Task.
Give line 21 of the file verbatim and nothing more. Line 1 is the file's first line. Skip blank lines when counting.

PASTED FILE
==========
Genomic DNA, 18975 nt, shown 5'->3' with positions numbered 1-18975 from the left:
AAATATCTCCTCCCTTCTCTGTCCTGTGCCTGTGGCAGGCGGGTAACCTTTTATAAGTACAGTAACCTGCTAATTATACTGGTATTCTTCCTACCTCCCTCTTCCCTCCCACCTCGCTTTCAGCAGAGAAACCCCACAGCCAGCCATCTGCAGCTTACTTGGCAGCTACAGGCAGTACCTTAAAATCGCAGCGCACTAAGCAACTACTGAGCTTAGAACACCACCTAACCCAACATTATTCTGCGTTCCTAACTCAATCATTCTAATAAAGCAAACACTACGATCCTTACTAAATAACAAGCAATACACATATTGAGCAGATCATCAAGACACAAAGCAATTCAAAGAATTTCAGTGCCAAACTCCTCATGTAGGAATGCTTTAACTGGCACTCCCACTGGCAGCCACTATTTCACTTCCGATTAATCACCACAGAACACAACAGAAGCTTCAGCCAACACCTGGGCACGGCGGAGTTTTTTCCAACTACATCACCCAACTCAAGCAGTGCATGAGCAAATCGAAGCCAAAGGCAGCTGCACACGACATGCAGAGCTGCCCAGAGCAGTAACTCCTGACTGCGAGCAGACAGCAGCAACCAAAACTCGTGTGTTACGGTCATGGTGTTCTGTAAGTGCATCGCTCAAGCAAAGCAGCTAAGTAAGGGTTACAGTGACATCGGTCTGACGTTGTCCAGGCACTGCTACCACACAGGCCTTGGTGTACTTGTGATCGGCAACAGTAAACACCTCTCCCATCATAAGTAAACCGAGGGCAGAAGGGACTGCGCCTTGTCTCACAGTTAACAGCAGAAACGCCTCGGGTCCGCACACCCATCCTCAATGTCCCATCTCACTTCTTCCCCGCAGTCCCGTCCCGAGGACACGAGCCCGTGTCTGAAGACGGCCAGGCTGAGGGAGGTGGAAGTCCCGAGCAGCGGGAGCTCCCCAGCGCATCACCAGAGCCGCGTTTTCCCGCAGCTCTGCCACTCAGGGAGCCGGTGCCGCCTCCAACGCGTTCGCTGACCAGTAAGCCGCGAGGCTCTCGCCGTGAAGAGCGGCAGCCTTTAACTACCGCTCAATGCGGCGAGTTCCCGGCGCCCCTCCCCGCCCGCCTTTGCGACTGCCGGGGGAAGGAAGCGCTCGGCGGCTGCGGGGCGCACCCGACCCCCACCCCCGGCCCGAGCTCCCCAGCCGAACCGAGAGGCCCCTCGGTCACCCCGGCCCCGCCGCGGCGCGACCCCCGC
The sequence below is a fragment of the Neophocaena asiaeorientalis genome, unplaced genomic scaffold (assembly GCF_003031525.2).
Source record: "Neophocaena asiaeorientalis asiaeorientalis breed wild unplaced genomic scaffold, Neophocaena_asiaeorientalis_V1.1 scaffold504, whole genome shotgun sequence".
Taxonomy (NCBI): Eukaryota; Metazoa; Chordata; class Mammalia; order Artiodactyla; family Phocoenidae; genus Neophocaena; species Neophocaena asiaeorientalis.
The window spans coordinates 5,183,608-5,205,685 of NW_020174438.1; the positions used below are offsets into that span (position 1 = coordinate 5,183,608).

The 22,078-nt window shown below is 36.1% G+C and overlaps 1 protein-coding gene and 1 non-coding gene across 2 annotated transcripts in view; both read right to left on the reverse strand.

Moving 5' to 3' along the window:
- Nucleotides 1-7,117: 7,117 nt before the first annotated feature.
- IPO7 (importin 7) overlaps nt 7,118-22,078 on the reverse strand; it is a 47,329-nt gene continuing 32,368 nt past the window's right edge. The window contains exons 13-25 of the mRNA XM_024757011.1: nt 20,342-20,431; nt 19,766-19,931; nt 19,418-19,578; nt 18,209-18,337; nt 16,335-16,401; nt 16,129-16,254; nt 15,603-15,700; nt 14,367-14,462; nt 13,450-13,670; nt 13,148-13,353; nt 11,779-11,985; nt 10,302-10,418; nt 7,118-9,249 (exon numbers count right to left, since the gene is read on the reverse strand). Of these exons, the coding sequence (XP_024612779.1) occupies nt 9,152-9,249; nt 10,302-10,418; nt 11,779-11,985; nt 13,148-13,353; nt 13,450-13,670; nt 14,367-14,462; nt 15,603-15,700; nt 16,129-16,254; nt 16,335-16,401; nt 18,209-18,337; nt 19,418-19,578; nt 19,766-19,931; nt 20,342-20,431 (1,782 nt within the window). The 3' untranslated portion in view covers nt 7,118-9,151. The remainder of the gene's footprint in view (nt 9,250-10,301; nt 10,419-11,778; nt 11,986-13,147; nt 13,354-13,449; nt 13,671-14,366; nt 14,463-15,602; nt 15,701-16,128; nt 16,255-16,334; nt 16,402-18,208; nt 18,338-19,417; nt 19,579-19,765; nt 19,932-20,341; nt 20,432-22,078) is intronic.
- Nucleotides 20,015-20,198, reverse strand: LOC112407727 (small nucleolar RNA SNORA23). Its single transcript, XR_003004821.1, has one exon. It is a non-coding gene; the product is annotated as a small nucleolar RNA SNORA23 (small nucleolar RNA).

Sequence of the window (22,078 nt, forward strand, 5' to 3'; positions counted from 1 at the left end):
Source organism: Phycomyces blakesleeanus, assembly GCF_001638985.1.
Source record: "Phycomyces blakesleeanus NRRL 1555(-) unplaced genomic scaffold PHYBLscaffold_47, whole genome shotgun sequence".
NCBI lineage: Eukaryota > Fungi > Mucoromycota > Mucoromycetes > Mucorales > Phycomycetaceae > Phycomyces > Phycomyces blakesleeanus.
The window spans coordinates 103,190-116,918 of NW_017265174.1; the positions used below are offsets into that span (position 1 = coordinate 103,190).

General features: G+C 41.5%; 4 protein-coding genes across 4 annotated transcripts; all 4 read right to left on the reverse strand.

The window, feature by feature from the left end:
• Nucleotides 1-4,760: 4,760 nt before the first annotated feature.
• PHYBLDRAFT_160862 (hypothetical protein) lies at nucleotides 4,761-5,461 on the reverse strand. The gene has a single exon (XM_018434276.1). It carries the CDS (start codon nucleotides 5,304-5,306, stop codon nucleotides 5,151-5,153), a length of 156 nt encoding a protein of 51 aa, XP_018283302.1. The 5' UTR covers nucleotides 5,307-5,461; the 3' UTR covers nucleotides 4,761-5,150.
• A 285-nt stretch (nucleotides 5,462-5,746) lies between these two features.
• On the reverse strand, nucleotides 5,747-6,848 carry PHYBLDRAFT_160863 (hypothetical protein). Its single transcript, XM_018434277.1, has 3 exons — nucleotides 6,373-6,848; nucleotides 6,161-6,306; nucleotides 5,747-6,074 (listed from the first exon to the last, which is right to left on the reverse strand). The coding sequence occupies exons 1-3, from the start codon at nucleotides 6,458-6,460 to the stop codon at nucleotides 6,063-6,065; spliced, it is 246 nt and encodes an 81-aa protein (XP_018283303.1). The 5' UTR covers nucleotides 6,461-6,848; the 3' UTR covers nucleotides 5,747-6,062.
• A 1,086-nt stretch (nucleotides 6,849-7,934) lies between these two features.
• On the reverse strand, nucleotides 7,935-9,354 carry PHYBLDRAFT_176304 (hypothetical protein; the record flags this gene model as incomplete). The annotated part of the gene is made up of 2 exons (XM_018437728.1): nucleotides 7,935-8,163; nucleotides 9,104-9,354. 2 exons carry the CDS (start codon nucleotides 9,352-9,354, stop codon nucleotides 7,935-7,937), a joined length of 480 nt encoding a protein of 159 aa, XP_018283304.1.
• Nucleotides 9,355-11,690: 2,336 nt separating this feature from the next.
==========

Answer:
• A 285-nt stretch (nucleotides 5,462-5,746) lies between these two features.